US 6283674 B1
A method and system for removing contaminants for the phreatic zone, also known as the saturation zone, or groundwater. The technique involves gas sparging and oxidation while increasing the surface area for mass transfer by the placing of packing balls into the eductor tube. The system is comprised of a means for supplying gas/ozone mixture to the lower extent of a well which induces a flow of groundwater and gas bubbles up the well. The system contains a conduit within the well, which extends below the water table The conduit has a lower fluid-permeable section which is located below the water table and an upper fluid-permeable section which is adjacent the water table.
1. A method for removing contaminants from groundwater, comprising:
providing a well extending from the ground surface into the saturated zone;
providing a conduit within the well, the conduit having a lower fluid-permeable section below the water table and an upper fluid-permeable section at the water table;
injecting a gas into the lower extent of the well to induce a flow of groundwater and gas bubbles up the well;
providing material in the conduit so that the groundwater and gas bubbles flow over a surface of the material causing contaminants to be transferred to rising gas bubbles.
2. The method of claim 1 further comprising treating the gas bubbles to remove contaminants.
This is a continuation of U.S. application Ser. No. 09/313,678, filed May 18, 1999, now U.S. Pat. No. 6,102,623, which is a continuation of U.S. application Ser. No. 08/858,267, filed May 19, 1997, now U.S. Pat. No. 6,007,274, both of which are incorporated herein by reference.
The present invention relates generally to a method and apparatus for removing contaminants from groundwater, and, more particularly to an in-situ air stripping, oxidation, and adsorption method for removing volatile organic compounds (VOCs) from groundwater.
Contamination of the phreatic zone, also known as zone of saturation, or, groundwater, with potentially hazardous materials is a common problem facing industry, the government and the general public. The most common type of VOC pollutants are petroleum based products and chlorinated solvents. Frequently, as a result of spills, leakage from storage facilities or surface discharges, contaminants percolate into groundwater, thereby posing a threat to drinking water supplies.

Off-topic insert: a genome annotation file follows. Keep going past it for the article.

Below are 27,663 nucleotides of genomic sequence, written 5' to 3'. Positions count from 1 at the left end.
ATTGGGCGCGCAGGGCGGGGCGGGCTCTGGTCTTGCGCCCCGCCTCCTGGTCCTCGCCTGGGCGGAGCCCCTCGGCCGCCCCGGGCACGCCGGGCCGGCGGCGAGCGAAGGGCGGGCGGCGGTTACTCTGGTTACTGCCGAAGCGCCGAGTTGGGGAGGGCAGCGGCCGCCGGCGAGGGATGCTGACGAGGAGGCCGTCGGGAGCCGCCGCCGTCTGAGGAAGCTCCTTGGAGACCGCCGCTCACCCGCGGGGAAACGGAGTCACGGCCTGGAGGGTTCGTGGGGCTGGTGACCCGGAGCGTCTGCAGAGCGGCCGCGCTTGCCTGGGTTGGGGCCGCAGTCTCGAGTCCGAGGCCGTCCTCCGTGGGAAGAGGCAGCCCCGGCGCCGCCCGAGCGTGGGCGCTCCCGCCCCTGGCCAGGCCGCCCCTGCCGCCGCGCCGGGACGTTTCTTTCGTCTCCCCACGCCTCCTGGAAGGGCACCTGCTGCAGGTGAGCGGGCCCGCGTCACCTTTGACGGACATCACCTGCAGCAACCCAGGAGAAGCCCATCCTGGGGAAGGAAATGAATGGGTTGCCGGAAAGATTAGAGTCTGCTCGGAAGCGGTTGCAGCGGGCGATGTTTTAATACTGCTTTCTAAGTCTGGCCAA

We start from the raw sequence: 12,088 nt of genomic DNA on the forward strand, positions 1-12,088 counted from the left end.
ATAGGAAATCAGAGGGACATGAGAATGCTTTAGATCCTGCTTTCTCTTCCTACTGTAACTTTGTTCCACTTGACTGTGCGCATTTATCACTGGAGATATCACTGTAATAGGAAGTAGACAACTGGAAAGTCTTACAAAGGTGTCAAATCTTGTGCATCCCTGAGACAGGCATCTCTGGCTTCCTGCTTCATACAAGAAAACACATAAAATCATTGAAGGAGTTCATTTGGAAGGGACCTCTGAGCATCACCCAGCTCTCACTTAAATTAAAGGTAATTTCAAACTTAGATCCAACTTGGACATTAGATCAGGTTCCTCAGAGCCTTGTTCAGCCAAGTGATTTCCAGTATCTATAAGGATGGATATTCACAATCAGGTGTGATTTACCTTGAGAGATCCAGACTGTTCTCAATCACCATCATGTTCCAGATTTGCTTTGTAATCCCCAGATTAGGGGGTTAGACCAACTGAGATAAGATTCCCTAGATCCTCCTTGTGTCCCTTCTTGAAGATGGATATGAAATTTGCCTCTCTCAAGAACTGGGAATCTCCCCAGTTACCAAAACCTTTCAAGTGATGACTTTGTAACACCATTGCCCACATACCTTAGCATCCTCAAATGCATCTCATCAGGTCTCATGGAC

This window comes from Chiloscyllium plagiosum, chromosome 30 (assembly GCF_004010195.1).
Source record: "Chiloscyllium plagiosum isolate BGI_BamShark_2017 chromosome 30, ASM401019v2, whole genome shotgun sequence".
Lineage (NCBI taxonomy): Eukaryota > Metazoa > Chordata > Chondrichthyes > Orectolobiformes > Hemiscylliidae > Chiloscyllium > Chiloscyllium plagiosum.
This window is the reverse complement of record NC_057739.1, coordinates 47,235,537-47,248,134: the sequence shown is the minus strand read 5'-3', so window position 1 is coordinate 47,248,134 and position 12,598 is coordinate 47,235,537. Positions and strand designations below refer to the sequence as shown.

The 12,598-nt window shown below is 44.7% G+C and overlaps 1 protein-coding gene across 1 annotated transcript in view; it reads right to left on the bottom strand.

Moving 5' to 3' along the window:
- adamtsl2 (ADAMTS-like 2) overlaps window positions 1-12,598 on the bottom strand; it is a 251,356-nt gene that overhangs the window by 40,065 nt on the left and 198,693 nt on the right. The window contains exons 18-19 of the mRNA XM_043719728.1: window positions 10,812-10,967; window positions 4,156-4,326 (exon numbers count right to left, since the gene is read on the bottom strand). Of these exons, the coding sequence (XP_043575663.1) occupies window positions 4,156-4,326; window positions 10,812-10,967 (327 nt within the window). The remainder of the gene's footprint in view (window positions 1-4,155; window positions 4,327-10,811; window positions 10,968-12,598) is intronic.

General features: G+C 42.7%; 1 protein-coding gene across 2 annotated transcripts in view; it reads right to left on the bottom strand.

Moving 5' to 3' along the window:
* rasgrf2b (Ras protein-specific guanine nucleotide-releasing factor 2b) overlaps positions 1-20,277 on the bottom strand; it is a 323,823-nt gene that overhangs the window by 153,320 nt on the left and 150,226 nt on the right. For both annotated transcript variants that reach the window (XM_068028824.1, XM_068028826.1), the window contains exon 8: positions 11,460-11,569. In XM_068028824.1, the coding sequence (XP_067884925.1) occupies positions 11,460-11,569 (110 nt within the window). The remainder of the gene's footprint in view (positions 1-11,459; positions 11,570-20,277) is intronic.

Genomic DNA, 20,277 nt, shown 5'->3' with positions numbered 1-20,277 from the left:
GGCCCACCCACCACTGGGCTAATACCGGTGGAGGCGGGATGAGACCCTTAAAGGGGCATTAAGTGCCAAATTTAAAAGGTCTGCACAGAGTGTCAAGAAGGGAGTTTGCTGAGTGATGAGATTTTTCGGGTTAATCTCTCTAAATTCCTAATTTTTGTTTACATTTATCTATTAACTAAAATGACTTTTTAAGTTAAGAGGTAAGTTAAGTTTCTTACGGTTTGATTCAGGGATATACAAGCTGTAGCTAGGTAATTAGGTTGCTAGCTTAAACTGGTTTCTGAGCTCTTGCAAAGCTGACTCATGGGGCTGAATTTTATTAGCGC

While groundwater is not as susceptible to pollution as surface water, once polluted, its restoration is difficult and long term. Typically, contaminated groundwater is removed from the phreatic zone, treated and discharged or returned to the phreatic zone. These “pump-and-treat”, or above ground, methods, are relatively expensive. There have been some recent developments in insitu water treatment which employ air lift pumping as a means of producing gas bubbles to remove VOCs. The theory of these known methods is that gas is pumped into the wells which causes water and subsequently formed gas bubbles to rise upward. VOCs are transferred from the contaminated water to the gas bubbles which can then be collected for treatment. However, frequently these devices do not result in rapid mass transfer and vapor saturation which results in a slower and less efficient process. Vapor saturation occurs when the rising bubbles become saturated with VOC vapor. Therefore, there is a need for the development of an insitu air stripping, oxidation, and adsorption remediation method for removing contaminants in a relatively inexpensive and more efficient manner.
The present invention involves new concepts for in-well removal of contaminants from the saturation zone. It avoids expensive “above ground ” remediation methods, and provides a more efficient method of mass removal of dissolved contaminants. The present invention combines packing/stripping materials (balls) with air stripping techniques in the well. In addition oxidation and adsorption techniques can also be incorporated to compliment the air stripping effect to achieve higher mass removal efficiencies. The injected gas may be air or any specific or combination of gases such as nitrogen gas. The injected gas can be at any desired temperature.